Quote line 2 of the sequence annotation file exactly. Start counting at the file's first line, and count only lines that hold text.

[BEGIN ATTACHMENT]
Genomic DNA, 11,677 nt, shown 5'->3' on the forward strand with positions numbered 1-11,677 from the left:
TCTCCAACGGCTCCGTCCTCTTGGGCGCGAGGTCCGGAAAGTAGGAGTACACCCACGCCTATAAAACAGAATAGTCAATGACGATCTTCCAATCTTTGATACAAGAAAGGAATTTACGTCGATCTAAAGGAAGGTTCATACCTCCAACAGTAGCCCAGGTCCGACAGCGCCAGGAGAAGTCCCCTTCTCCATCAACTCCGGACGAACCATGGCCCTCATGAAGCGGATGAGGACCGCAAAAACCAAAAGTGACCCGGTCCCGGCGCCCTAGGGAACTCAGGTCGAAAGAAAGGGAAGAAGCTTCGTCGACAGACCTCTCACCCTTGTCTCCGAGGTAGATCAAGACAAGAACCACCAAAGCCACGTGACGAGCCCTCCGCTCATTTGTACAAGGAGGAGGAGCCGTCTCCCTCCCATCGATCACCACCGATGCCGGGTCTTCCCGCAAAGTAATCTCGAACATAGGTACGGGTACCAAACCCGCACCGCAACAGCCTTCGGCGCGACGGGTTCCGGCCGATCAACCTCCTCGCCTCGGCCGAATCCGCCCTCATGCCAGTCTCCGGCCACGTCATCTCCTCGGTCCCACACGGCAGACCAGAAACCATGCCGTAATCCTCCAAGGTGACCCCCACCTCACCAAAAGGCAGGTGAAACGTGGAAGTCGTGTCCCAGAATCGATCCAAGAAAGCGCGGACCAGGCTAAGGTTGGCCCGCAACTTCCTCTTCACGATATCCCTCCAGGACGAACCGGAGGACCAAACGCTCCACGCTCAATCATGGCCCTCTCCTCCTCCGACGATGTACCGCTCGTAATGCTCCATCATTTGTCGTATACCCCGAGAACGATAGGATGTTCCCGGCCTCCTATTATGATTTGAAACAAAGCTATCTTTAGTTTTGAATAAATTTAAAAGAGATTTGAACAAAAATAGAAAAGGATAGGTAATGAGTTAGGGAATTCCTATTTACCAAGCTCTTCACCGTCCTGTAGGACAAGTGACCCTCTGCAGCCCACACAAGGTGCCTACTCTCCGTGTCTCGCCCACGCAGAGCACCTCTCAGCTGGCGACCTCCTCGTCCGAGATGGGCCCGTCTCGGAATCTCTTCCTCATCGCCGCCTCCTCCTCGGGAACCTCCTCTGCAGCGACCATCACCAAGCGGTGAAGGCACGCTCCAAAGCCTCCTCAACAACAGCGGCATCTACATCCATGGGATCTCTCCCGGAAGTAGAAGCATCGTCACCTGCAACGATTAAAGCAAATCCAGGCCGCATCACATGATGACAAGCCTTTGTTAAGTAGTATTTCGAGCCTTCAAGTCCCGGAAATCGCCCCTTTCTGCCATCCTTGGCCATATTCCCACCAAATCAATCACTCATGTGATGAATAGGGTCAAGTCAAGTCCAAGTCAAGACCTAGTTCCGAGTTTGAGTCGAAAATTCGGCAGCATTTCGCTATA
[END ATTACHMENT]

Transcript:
TCTCCAACGGCTCCGTCCTCTTGGGCGCGAGGTCCGGAAAGTAGGAGTACACCCACGCCTATAAAACAGAATAGTCAATGACGATCTTCCAATCTTTGATACAAGAAAGGAATTTACGTCGATCTAAAGGAAGGTTCATACCTCCAACAGTAGCCCAGGTCCGACAGCGCCAGGAGAAGTCCCCTTCTCCATCAACTCCGGACGAACCATGGCCCTCATGAAGCGGATGAGGACCGCAAAAACCAAAAGTGACCCGGTCCCGGCGCCCTAGGGAACTCAGGTCGAAAGAAAGGGAAGAAGCTTCGTCGACAGACCTCTCACCCTTGTCTCCGAGGTAGATCAAGACAAGAACCACCAAAGCCACGTGACGAGCCCTCCGCTCATTTGTACAAGGAGGAGGAGCCGTCTCCCTCCCATCGATCACCACCGATGCCGGGTCTTCCCGCAAAGTAATCTCGAACATAGGTACGGGTACCAAACCCGCACCGCAACAGCCTTCGGCGCGACGGGTTCCGGCCGATCAACCTCCTCGCCTCGGCCGAATCCGCCCTCATGCCAGTCTCCGGCCACGTCATCTCCTCGGTCCCACACGGCAGACCAGAAACCATGCCGTAATCCTCCAAGGTGACCCCCACCTCACCAAAAGGCAGGTGAAACGTGGAAGTCGTGTCCCAGAATCGATCCAAGAAAGCGCGGACCAGGCTAAGGTTGGCCCGCAACTTCCTCTTCACGATATCCCTCCAGGACGAACCGGAGGACCAAACGCTCCACGCTCAATCATGGCCCTCTCCTCCTCCGACGATGTACCGCTCGTAATGCTCCATCATTTGTCGTATACCCCGAGAACGATAGGATGTTCCCGGCCTCCTATTATGATTTGAAACAAAGCTATCTTTAGTTTTGAATAAATTTAAAAGAGATTTGAACAAAAATAGAAAAGGATAGGTAATGAGTTAGGGAATTCCTATTTACCAAGCTCTTCACCGTCCTGTAGGACAAGTGACCCTCTGCAGCCCACACAAGGTGCCTACTCTCCGTGTCTCGCCCACGCAGAGCACCTCTCAGCTGGCGACCTCCTCGTCCGAGATGGGCCCGTCTCGGAATCTCTTCCTCATCGCCGCCTCCTCCTCGGGAACCTCCTCTGCAGCGACCATCACCAAGCGGTGAAGGCACGCTCCAAAGCCTCCTCAACAACAGCGGCATCTACATCCATGGGATCTCTCCCGGAAGTAGAAGCATCGTCACCTGCAACGATTAAAGCAAATCCAGGCCGCATCACATGATGACAAGCCTTTGTTAAGTAGTATTTCGAGCCTTCAAGTCCCGGAAATCGCCCCTTTCTGCCATCCTTGGCCATATTCCCACCAAATCAATCACTCATGTGATGAATAGGGTCAAGTCAAGTCCAAGTCAAGACCTAGTTCCGAGTTTGAGTCGAAAATTCGGCAGCATTTCGCTATA